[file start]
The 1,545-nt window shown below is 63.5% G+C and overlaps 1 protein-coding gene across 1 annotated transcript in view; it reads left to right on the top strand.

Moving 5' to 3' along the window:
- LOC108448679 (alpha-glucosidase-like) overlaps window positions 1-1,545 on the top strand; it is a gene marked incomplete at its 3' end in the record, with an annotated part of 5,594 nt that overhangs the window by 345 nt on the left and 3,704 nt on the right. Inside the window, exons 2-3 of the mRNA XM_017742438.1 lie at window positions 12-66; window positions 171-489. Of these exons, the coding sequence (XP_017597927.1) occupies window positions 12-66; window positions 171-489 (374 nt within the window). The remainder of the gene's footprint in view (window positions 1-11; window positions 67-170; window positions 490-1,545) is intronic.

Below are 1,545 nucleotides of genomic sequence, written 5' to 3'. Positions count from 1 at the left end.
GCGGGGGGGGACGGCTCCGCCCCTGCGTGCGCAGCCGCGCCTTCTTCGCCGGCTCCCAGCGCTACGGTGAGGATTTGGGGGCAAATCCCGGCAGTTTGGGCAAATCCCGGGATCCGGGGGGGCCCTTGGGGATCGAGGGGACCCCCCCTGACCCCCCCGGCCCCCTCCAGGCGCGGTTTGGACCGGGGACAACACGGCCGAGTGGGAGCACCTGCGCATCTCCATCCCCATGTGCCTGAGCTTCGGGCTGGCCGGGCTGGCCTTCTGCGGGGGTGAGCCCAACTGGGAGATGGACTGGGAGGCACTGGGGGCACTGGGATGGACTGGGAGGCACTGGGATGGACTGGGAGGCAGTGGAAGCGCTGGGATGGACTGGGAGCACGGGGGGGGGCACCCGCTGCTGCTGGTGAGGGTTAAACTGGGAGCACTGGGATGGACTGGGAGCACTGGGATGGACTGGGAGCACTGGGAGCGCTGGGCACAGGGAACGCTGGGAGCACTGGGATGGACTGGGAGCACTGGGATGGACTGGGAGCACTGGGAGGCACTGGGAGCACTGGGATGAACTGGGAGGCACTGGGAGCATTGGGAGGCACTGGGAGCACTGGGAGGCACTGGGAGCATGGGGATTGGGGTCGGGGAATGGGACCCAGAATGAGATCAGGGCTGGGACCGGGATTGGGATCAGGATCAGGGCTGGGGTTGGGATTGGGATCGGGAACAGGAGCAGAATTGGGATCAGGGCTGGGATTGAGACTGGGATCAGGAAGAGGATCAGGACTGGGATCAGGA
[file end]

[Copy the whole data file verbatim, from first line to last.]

The 1,545-nt window shown below is 63.5% G+C and overlaps 1 protein-coding gene across 1 annotated transcript in view; it reads left to right on the top strand.

Moving 5' to 3' along the window:
- LOC108448679 (alpha-glucosidase-like) overlaps window positions 1-1,545 on the top strand; it is a gene marked incomplete at its 3' end in the record, with an annotated part of 5,594 nt that overhangs the window by 345 nt on the left and 3,704 nt on the right. Inside the window, exons 2-3 of the mRNA XM_017742438.1 lie at window positions 12-66; window positions 171-489. Of these exons, the coding sequence (XP_017597927.1) occupies window positions 12-66; window positions 171-489 (374 nt within the window). The remainder of the gene's footprint in view (window positions 1-11; window positions 67-170; window positions 490-1,545) is intronic.

Below are 1,545 nucleotides of genomic sequence, written 5' to 3'. Positions count from 1 at the left end.
GCGGGGGGGGACGGCTCCGCCCCTGCGTGCGCAGCCGCGCCTTCTTCGCCGGCTCCCAGCGCTACGGTGAGGATTTGGGGGCAAATCCCGGCAGTTTGGGCAAATCCCGGGATCCGGGGGGGCCCTTGGGGATCGAGGGGACCCCCCCTGACCCCCCCGGCCCCCTCCAGGCGCGGTTTGGACCGGGGACAACACGGCCGAGTGGGAGCACCTGCGCATCTCCATCCCCATGTGCCTGAGCTTCGGGCTGGCCGGGCTGGCCTTCTGCGGGGGTGAGCCCAACTGGGAGATGGACTGGGAGGCACTGGGGGCACTGGGATGGACTGGGAGGCACTGGGATGGACTGGGAGGCAGTGGAAGCGCTGGGATGGACTGGGAGCACGGGGGGGGGCACCCGCTGCTGCTGGTGAGGGTTAAACTGGGAGCACTGGGATGGACTGGGAGCACTGGGATGGACTGGGAGCACTGGGAGCGCTGGGCACAGGGAACGCTGGGAGCACTGGGATGGACTGGGAGCACTGGGATGGACTGGGAGCACTGGGAGGCACTGGGAGCACTGGGATGAACTGGGAGGCACTGGGAGCATTGGGAGGCACTGGGAGCACTGGGAGGCACTGGGAGCATGGGGATTGGGGTCGGGGAATGGGACCCAGAATGAGATCAGGGCTGGGACCGGGATTGGGATCAGGATCAGGGCTGGGGTTGGGATTGGGATCGGGAACAGGAGCAGAATTGGGATCAGGGCTGGGATTGAGACTGGGATCAGGAAGAGGATCAGGACTGGGATCAGGA